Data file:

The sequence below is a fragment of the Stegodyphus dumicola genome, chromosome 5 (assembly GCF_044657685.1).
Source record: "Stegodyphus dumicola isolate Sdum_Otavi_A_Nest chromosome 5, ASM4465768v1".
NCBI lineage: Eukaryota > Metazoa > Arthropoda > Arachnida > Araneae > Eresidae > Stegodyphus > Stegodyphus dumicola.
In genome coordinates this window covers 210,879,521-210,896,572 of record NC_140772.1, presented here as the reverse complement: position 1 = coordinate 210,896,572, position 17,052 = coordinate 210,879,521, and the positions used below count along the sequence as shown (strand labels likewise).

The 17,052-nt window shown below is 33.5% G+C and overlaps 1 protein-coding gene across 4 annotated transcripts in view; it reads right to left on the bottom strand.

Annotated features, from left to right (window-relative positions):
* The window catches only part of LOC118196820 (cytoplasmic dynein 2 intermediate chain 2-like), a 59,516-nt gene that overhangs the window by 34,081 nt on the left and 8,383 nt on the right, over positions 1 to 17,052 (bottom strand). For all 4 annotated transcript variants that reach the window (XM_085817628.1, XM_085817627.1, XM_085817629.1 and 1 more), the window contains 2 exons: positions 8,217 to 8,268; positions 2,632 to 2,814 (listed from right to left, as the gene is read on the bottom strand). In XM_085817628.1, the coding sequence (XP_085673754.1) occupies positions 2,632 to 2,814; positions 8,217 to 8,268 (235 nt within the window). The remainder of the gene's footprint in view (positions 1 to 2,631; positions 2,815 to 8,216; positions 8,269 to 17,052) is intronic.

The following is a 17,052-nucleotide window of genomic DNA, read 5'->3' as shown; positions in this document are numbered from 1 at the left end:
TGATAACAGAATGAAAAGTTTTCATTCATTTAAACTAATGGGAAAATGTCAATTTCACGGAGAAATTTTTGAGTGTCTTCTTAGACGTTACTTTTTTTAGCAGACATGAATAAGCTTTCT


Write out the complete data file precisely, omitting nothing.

The sequence below is a fragment of the Stegodyphus dumicola genome, chromosome 5 (assembly GCF_044657685.1).
Source record: "Stegodyphus dumicola isolate Sdum_Otavi_A_Nest chromosome 5, ASM4465768v1".
NCBI lineage: Eukaryota > Metazoa > Arthropoda > Arachnida > Araneae > Eresidae > Stegodyphus > Stegodyphus dumicola.
In genome coordinates this window covers 210,879,521-210,896,572 of record NC_140772.1, presented here as the reverse complement: position 1 = coordinate 210,896,572, position 17,052 = coordinate 210,879,521, and the positions used below count along the sequence as shown (strand labels likewise).

The 17,052-nt window shown below is 33.5% G+C and overlaps 1 protein-coding gene across 4 annotated transcripts in view; it reads right to left on the bottom strand.

Annotated features, from left to right (window-relative positions):
* The window catches only part of LOC118196820 (cytoplasmic dynein 2 intermediate chain 2-like), a 59,516-nt gene that overhangs the window by 34,081 nt on the left and 8,383 nt on the right, over positions 1 to 17,052 (bottom strand). For all 4 annotated transcript variants that reach the window (XM_085817628.1, XM_085817627.1, XM_085817629.1 and 1 more), the window contains 2 exons: positions 8,217 to 8,268; positions 2,632 to 2,814 (listed from right to left, as the gene is read on the bottom strand). In XM_085817628.1, the coding sequence (XP_085673754.1) occupies positions 2,632 to 2,814; positions 8,217 to 8,268 (235 nt within the window). The remainder of the gene's footprint in view (positions 1 to 2,631; positions 2,815 to 8,216; positions 8,269 to 17,052) is intronic.

The following is a 17,052-nucleotide window of genomic DNA, read 5'->3' as shown; positions in this document are numbered from 1 at the left end:
TGATAACAGAATGAAAAGTTTTCATTCATTTAAACTAATGGGAAAATGTCAATTTCACGGAGAAATTTTTGAGTGTCTTCTTAGACGTTACTTTTTTTAGCAGACATGAATAAGCTTTCT